Posts Tagged ‘Bella’

Masks and Monsters

holding hands

Even a beautiful monster is still a monster

It’s Halloween, it’s Domestic Violence Awareness Month, and teen exploitation and human trafficking are on the news.  So this is about Twilight, and horror. And clothes.

I knew I wouldn’t love Twilight.  I probably shouldn’t read Teen Vampire Romance if I find the danger / love  thing distasteful.  But I didn’t realize what a painful read it would be.  I’m late to the party as far as arguing whether Twilight is anti-feminist  (Answer: Yes; it unravels everything women have accomplished in the past 50 years  ).  But Twilight is worse than that.  It tells a true horror story about a girl who loses herself to abuse and doesn’t realize it.  The book doesn’t even realize it.  That’s terrifying, because that’s how abuse really works.

I love you because you taste so good

"Temptation." Fan Art by twilight~fan~art at deviant.art.com

The love story between Bella (highschool Junior/ girlfriend) and Edward Cullen (vampire/boyfriend) is a story of power plays, isolation, manipulation, insults, belittling, intimidation, and of course, violence. Edward is a boyfriend who sneaks the key to her house and spies on her while she’s asleep, ignores her when he’s talking to her Dad, and drives fast and laughs when it scares her.  Bella tends to respond with sarcasm, the closest she comes to having personality.  Which is sad, because sarcasm is the last resort of powerless, angry people everywhere.  I won’t list all the relationship red flags in the story, because the debate has been raging for awhile and there’s a lot to read out there already. I recommend Rachel Vampirely’s The Twilight Saga and Domestic Abuse   and Edward Cullen: Abusive Boyfriend (heartening, because it’s written by a young fantasy-genre fan ). For advanced parody, there’s a pretty hilarious piece (including Mormonism references) here: Sparkledammerung .  Of course, the criticisms are outnumbered about 50-to-1 by women and girls who wish they were Bella. For real.

But this is a fashion blog.  So what does Bella wear?  Bella’s clothes, like Bella, are boring.  I wish I could say that her clothes don’t matter because the story is about her genuine personality, not her appearance.  But Bella makes no decisions and has no character.  Edward falls for Bella because of the way her blood smells to him (which, fair enough, sexual chemistry) not because of anything she does or says.  Bella has few character traits beyond “clumsy” and “brave.” Brave in the face of how dangerous her boyfrirend is.  Ahem. 

A girl can annoy you by being obsessed with a boring guy, for year after year, and still do (and wear) fascinating things.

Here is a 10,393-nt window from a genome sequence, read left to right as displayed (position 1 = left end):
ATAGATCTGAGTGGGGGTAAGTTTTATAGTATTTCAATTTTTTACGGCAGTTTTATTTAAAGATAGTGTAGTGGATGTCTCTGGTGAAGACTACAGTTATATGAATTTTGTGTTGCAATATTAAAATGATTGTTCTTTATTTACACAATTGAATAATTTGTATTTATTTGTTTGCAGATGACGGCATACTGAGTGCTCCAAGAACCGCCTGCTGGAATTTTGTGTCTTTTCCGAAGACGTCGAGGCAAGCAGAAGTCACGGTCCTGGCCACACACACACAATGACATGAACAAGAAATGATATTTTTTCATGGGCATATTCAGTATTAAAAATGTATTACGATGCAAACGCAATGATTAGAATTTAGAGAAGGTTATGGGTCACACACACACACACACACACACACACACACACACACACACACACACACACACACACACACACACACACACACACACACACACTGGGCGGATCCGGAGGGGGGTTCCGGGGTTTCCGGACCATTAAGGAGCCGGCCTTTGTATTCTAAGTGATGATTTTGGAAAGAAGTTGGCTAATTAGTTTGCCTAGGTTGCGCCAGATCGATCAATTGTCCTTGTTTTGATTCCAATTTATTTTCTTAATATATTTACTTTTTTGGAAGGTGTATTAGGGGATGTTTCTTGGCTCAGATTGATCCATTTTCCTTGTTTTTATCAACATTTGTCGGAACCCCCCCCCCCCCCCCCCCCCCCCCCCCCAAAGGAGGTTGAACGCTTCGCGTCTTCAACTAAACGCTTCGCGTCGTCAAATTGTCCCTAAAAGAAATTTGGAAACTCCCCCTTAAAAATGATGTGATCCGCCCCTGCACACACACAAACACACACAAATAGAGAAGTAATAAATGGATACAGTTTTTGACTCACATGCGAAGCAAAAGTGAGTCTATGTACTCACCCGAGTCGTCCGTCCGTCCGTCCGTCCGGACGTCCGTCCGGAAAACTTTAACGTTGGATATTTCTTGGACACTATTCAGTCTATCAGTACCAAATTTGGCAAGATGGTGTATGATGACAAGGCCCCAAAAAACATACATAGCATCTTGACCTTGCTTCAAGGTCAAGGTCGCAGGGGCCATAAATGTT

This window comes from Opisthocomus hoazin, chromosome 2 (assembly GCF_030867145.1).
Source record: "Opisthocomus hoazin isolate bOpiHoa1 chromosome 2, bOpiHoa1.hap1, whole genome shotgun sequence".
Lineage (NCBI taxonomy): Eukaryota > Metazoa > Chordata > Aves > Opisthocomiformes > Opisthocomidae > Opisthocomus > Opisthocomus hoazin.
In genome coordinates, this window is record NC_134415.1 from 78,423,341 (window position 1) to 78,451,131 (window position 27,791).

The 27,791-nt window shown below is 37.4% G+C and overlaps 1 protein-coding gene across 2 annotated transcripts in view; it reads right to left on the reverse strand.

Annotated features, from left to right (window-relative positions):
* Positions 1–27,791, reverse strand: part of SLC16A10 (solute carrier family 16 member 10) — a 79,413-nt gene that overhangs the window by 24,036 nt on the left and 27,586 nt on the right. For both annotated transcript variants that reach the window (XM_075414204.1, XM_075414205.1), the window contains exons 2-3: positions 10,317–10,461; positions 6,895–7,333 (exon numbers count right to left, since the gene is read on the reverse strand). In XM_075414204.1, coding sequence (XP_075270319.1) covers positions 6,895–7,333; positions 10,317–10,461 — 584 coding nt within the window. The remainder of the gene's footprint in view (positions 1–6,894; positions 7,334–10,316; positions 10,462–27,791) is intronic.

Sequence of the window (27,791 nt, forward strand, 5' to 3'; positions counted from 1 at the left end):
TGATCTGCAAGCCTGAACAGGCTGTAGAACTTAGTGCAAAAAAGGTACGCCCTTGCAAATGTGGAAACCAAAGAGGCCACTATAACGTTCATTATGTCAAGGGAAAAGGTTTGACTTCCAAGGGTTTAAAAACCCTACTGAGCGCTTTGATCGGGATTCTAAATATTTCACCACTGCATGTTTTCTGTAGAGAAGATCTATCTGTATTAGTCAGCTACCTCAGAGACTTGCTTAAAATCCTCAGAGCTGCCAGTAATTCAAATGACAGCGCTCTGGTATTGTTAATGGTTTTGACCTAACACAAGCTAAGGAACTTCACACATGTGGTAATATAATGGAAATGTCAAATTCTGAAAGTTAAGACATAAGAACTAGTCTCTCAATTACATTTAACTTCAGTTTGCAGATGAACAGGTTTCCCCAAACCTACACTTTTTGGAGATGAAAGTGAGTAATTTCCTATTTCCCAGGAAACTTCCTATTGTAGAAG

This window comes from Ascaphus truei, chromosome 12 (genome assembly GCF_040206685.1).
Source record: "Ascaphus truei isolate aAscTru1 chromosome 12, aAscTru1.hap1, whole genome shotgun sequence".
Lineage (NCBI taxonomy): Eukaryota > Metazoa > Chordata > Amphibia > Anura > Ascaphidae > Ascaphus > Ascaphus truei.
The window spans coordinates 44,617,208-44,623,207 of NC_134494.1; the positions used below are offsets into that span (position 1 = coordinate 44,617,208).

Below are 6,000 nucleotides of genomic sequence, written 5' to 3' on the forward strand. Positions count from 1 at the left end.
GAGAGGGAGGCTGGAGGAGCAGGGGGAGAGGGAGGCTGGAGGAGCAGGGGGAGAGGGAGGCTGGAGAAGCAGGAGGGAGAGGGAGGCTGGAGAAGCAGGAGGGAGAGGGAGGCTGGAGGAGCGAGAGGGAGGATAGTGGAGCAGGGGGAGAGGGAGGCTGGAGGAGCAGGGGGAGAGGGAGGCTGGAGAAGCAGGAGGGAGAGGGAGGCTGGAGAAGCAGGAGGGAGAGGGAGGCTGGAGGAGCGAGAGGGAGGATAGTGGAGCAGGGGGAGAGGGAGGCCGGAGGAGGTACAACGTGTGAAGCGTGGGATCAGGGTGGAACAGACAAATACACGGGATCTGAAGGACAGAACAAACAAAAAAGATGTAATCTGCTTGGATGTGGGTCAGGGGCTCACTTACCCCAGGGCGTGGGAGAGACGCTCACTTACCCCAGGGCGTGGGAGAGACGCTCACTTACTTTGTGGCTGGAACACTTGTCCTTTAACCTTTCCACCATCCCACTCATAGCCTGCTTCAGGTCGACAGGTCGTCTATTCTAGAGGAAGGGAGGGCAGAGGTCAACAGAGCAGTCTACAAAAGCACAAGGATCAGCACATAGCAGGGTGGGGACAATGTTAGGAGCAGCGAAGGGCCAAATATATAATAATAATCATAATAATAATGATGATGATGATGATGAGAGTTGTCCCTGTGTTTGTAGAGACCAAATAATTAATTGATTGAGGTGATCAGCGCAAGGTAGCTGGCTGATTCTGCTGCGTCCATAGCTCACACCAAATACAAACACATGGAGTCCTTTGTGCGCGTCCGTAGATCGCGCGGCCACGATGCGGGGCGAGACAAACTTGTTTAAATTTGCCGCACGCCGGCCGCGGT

After 500 pages of longing-for-him, I kept waiting for some character development.  At some point, doesn’t she have to stop whining “Oh, Ashley,” get her butt back to Tara to save the devastated plantation, and go make a brilliant dress out of the curtains to sell herself to Rhett Butler?  Is that too much to ask?

Okay, yes, it is.  I’ll stop complaining that Bella is a badly-written protagonist.  I will complain that she is (inadvertently? insidiously?) a fundamentally awful character: The obsessed and submissive woman in love who stops caring who she is. Just look at what she wears. 

Crossing the line between modest and invisible

All 16-year-olds in Forks dress like this when asked to go hiking with a cute guy they like.



1. Tan sweater, jeans, and white shirt

Day-hike date wear.  Yawn. You might think, a nice-ish sweater and collared shirt for the woods?  Don’t worry, Bella is not much of a hiker, so she’s not going to get it dirty:  “he held the damp moss and ferns aside for me . . . when the path took us over fallen trees or boulders, he would help me, lifting me by the elbow.”  On the way back, he carries her.  Bella is clumsy, not weak, but either way she’s helpless to the point of dysfunction.  The real plot point of the tan sweater outfit is that Edward wears the same outfit (YAWN), but he looks like a “supermodel” in it.  Bella feels inferior, which is a theme of their relationship.  Why does she “deserve” such a God-like creature? They go into the forest where Edward vents his pent-up vampire thing and rampages around tearing up trees.  It’s okay, they’re just trees, even though he wants to hurt her he won’t because he loves her.  She trusts him, and feels impressed, which is not surprising for someone who feels so inferior and has no sense of their own self.  Violent rages are not romance. They are a big fat warning sign that says: “Girl. Get out, now.”

Religious of the Sacred Heart of Mary, teachers at Holy Name of Jesus School

If you are a Sister of the Sacred Heart of Mary, a long khaki skirt is a really appropriate fashion choice

Long, khaki-colored, casual skirt with dark blue blouse he likes.